• You're busy. You feel you can't make time.
  • You don't find Driven helpful or compelling.

Either way, Driven isn't for you.

That's OK. It's not for everyone.

I'd like to have 3,000 subscribers. But I'd rather have 5 avid ones than 5,000 who are indifferent.

I cut subscribers who haven't opened any of the prior 6 issues.

So if Driven isn't for you, please unsubscribe. Or I'll unsubscribe for you.

And if Driven is for you, please let me know by opening it regularly. Your feedback is the currency that pays me for your subscription. So click on links that interest you. Drop me an occasional email. Argue with me. Ask questions. Tell me how I can make it more valuable. Share it.

Recently I've added another good reason for you to click: The most substantial content I create will go away in 2 weeks. After that, you may be asked to pay for it. So if you think it might interest you, click while it's free.

Some of that content now appears in Google Docs. You can copy it, download it, comment on it, and ask questions.

Dave Vranicar at Driven  


Next issue, the anchor article will provide a summary of main points from the book Diffusion of Innovation, a 2003 classic by Everett M. Rogers. The lessons of the book are still of huge value.

If the SaaS products you sell are novel or highly innovative, this will be a must read.

Dave Vranicar at Driven  


That's it for this issue and for August.

If you've enjoyed this Driven, please share it with a friend or colleague.

See you next on September 11. (Yikes. That's the 20th anniversary of the attack on the World Trade Center.)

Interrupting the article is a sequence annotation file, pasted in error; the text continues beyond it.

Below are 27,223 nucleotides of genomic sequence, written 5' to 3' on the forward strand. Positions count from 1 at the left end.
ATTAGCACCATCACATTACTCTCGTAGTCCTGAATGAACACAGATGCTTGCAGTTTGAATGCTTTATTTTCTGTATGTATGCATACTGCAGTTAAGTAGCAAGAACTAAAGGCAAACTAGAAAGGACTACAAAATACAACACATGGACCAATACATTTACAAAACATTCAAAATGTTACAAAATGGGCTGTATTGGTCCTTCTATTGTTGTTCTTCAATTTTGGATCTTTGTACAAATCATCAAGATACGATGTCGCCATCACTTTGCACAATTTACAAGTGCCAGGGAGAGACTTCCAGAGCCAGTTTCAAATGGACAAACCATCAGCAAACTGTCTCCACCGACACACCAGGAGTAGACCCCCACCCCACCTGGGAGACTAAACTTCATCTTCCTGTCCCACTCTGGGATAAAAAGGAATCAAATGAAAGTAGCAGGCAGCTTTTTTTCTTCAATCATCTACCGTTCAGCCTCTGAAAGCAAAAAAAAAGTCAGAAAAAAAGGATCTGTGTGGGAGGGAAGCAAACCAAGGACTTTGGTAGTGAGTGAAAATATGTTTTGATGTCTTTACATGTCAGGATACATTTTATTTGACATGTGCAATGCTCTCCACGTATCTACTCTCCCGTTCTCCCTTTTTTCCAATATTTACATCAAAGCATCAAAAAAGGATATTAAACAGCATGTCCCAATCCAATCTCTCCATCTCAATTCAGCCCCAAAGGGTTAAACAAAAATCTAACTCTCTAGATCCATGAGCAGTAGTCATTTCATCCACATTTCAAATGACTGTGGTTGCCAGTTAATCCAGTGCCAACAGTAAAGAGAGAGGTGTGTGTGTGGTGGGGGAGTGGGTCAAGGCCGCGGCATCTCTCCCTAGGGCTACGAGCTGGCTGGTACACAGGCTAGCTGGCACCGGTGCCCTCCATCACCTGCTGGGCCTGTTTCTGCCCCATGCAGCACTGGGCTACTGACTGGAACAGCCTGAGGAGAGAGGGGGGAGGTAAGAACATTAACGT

Dave Vranicar

Dave Vranicar at Driven  


Driven is a fortnightly digest for busy revenue leaders in business-to-business (B2B) SaaS.

It's likely to be most useful if your company sells higher-ticket products that require moderate to heavy involvement of professional sellers.

Driven is here to help you:

  • Achieve your revenue goals
  • Overcome your obstacles and challenges
  • Fix expensive problems
  • Be the best version of yourself.

You'll find an online archive of back issues 12 through 43 at this link.

About links, recommendations, and commissions

When I provide links to articles or reports from vendors, does it imply a recommendation or endorsement?

Not necessarily. I link to sources I think you'll find useful or interesting.

If you see variants of the words recommend or endorse, it's a different matter. Those things will usually cost you money. I recommend or endorse them only if I think they deliver good value. If I think they may not be a good fit for some Driven readers, I'll share caveats.

I may get a small commission if you eventually buy something I've recommended. It costs you no more. If your purchase will earn me a commission, I'll tell you.

Dave Vranicar at Driven